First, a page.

A good example is Dejiao 徳教, which was introduced to Thailand from China in the early 1950s. This is a syncretic religious movement that originated in post-World War II China and spread to Southeast Asia. In spite of its unique tradition and the religious connotation of its name jiao means religion), the official status of its branches in Thailand is “philanthropic foundations,” and it has never been recognized as a religion. Since the beginnings of this religious movement in the 1950s, the Thai Government “severely controlled registration of new Chinese associations, especially those whose stated purpose involved religious activities” (Formoso 2010, 59–60).

Table 1 shows the number of followers and religious places of each officially recognized religion. As mentioned above, the statistics are obtained from self-declaration. As for satsanasathan, or religious places, the official definition is “places that have ordained persons (nak buat) and used for religious rites” (Thailand, Samnak-ngan Khana Kammakan Kansuksa haeng Chat 2000, 5). Naturally, this definition does not include Chinese temples since, as I will argue later, rituals in Chinese temples tend to be carried out without ordained monks. That is why Chinese temples never appear in such lists of “religious places” in an official sense. The exceptions are Mahayana Buddhist temples with their own resident monks. The Mahayana School of Buddhism, together with the Mahanikai and Thammayut Theravada Schools, forms a part of official “State Buddhism.”

Table 1Religious Population and Religious Places Officially Recognized by the Government

Source: Thailand, Krom Kansatsana (1998, 94)

Table 2 shows the number of Buddhist temples according to each sect, recognized by the Department of Religious Affairs (in 1998). Official data on Buddhist sects contain only temples and monks, and the number of laypeople is not disclosed. This reflects a state interest in religious affairs that is almost exclusively concentrated on the control of temples and ordained monks. As already mentioned above, in official statistics, laypeople are never classified according to sects.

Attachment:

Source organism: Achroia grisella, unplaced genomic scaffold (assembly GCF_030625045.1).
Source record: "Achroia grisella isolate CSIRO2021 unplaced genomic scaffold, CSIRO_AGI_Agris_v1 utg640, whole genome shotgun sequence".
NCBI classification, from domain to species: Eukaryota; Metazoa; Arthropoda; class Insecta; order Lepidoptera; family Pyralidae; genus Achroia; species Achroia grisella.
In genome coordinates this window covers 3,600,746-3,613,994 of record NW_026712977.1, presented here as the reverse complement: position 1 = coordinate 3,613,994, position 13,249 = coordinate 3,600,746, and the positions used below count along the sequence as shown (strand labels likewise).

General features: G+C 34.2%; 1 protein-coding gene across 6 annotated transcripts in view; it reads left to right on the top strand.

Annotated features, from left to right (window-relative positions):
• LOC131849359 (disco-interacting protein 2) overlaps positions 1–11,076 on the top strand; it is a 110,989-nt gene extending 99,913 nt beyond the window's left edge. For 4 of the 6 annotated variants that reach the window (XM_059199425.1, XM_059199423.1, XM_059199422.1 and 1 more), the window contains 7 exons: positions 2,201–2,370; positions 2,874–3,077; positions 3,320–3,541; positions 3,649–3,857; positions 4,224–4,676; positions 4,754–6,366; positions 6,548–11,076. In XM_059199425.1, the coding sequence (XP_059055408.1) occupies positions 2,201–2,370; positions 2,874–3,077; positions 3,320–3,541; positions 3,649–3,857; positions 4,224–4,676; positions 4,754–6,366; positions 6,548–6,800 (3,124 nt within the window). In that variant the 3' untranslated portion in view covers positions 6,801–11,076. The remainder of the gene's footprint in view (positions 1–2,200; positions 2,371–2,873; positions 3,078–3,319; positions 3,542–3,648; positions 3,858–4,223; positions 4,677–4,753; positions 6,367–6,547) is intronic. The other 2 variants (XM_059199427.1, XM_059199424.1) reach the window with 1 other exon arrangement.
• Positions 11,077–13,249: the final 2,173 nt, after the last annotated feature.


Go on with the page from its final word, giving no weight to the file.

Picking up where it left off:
Table 2 Number of Buddhist Temples According to Sects

Source: Thailand, Krom Kansatsana (1998, 84)

Another remarkable feature of this data is the very small number of Mahayana temples (Chinese and Vietnamese). This is partly because similar facilities tend to register with the Ministry of the Interior as sanchao or Chinese temples (and are thus non- religious places). Indeed, Chinese temples (657 temples nationwide) outnumber Mahayana temples, even though their number and the number of their followers are never listed in government statistics on religion. From these statistics, we can suppose that the Chinese people attending Chinese temples declare themselves as Buddhists (who make up 93.3 percent of the total population, see Table 1) in population statistics.

Throughout Thailand’s modern history, the term “satsana” in the official sense has been transformed or extended from meaning “Buddhism” only to meaning “religions” in general. Nevertheless, large areas of religious activities (including public facilities for worship) are still left outside this extended concept of religion. Chinese temples are typical cases.6)

III Chinese Temples in Phuket

Phuket in Religious Statistics
Phuket has a unique history of the development of tin-mining through the introduction of Chinese immigrants from the British Straits Settlements during the modernization period.7) The majority of Phuket’s population—72.6 percent—is Buddhist (see Table 3). Since attendants of Chinese temples are not officially categorized under the government’s policy towards religion, they are included as Buddhists. Government statistics reveal an interesting characteristic of Buddhism in Phuket. Table 4, indicating the population per monk and Buddhist temple, shows us how low commitment to officially institutionalized Buddhism is in Phuket. In Phuket, one monk takes care of 1,541.37 people, while the average population per monk in Thailand is 326.08. The same tendency is found in the distribution of Buddhist temples. The population per temple in Phuket (7,458.26) is also much higher than the national equivalent of 2,003.13. Thus the density of Buddhist temples and ordained monks is surprisingly lower than that in other provinces, and leads us to suppose that Buddhists in Phuket maintain their commitment to Buddhism in ways